That will I seek:
That I may dwell in the house of the LORD
All the days of my life,
To behold the beauty of the LORD,
And to inquire in His temple.
I love how David’s example encourages me to have singleness of heart. There are, of course, many good things I can desire from the Lord. However, when all is said and done what I really need is nothing less than God Himself. If I can just see and savor the beauty of His glory (which we now know is most clearly revealed in the crucified Savior), I will be satisfied “all the days of my life.”
In the course of this life, suffering is a certainty. During these times of trial, all other false gods will fail me (whether they be people or situations or possessions or anything else). I will need something much more trustworthy to carry me safely through the storm. And that’s what dwelling in the house of the Lord and beholding His beauty does for me, as the next verse explains: “For in the time of trouble He shall hide me in His pavilion; in the secret place of His tabernacle He shall hide me; He shall set me high upon a rock.”
I love the imagery of Christ being the rock of my sufficiency. That’s one reason why The Solid Rock is one of my favorite hymns. I’ll end this post by quoting verse 3, which I am particularly fond of:
His oath, His covenant, His blood,
Support me in the whelming flood.
When all around my soul gives way,
He then is all my Hope and Stay.
Friday, December 08, 2006
Wednesday, December 06, 2006
My soul, wait silently for God alone,
For my expectation is from Him.
He only is my rock and my salvation;
He is my defense;
I shall not be moved.
In God is my salvation and my glory;
The rock of my strength,
And my refuge, is in God.
Trust in Him at all times, you people;
Pour out your heart before Him;
God is a refuge for us. Selah
When I am tempted to trust that something other than God will bring fulfillment in my life, I often recite this passage. In these four verses is found a plethora of nouns used to describe God: rock, salvation, defense, glory, rock of my strength, and refuge. These vivid descriptions reveal God as the idol-antidote, the Original that makes all substitutes look pitifully insufficient to bring me joy.
I especially like the first two lines because they speak to the future-oriented nature of faith. My hope (whether it is placed in God or something else) is not a backward-looking expectation but a forward-looking expectation. I trust in whatever I believe offers the most promising future. In this passage, David reminds me that the best promises come from God: “My soul, wait silently for God alone, for my expectation is from Him.” Any hope that is not God-centered is a false hope; it is trusting a promise that will never deliver as advertised.
|What American accent do you have? |
Your Result: The West
Your accent is the lowest common denominator of American speech. Unless you're a SoCal surfer, no one thinks you have an accent. And really, you may not even be from the West at all, you could easily be from Florida or one of those big Southern cities like Dallas or Atlanta.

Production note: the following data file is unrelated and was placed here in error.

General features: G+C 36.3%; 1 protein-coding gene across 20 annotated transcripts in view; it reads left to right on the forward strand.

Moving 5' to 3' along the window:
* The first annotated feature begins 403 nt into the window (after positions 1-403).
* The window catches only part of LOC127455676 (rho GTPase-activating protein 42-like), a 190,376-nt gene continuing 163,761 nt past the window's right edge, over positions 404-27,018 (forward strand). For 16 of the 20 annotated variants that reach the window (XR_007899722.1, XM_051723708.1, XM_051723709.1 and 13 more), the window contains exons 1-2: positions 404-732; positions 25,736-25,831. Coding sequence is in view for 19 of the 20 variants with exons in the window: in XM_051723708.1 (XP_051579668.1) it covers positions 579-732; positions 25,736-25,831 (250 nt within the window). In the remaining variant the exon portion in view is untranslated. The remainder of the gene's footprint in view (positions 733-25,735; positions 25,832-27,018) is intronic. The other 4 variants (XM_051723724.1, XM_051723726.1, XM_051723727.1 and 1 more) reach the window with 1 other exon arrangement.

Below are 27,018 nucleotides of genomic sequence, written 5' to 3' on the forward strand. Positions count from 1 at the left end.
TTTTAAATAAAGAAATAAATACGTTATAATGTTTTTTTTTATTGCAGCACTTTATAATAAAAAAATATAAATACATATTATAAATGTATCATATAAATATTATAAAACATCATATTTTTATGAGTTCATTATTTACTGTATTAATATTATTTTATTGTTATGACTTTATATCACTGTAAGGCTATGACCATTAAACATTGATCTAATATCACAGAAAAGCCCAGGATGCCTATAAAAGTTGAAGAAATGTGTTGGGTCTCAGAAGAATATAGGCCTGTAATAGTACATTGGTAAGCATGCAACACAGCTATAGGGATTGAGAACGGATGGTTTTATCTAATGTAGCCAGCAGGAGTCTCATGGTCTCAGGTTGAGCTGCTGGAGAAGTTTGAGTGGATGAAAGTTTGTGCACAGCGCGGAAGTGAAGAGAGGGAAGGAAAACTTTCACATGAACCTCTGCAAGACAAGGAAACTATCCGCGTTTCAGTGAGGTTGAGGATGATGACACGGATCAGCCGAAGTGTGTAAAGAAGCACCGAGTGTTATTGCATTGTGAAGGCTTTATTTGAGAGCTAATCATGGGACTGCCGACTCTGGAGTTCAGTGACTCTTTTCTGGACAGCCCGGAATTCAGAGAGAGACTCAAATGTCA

|The Inland North|
|What American accent do you have?|
Quiz Created on GoToQuiz
Tuesday, December 05, 2006
Monday, December 04, 2006
Friday, December 01, 2006
Fast-forward several years. As God began to deal with me on the topic of idolatry, the Psalms once again spoke truth to my heart. They helped me see more clearly the root of my sin. Idolatry is not just a sin of the human heart, it is the sin of the human heart.
Focusing on specific sins is important in pursuing holiness, but it also helps to know the underlying problem that leads to those specific sins. David Powlison explains it well in the following case study (the top of page 7):
I remember the time I counseled a man who habitually escaped life’s pressures into TV, food, video games, alcohol, pornography, antique collecting, sci-fi novels. Where to begin? Could I find a passage to focus his problems? I wasn’t sure what to pick up on. Then it struck me: Try the Psalms—as a whole! Almost every single Psalm, in some way or other, portrays the Lord as our refuge in trouble. The Psalms implicitly and explicitly rebuke taking refuge in anything less; the Psalms offer steadfast love and mercy; the Psalms spur us to know and obey God in the trenches of life. This man felt vaguely guilty for some of his bad behavior. But he didn’t see the pattern or the seriousness. His efforts at change were half-baked and unsuccessful. Conviction of the specific sin of his heart—turning from the living God in order to seek idolatrous refuge—woke him up, and made him see his behavioral sins in a fresh way. He even began to identify little escapist tricks he hadn’t even realized he did—ways he (mis)used humor or made subtle excuses for himself. Christ’s grace became very real and necessary. He became motivated to practical change—to face pressures and responsibilities to God’s glory.
This is the start of a short series on why I love the Psalms so much. Stay tuned for further installments…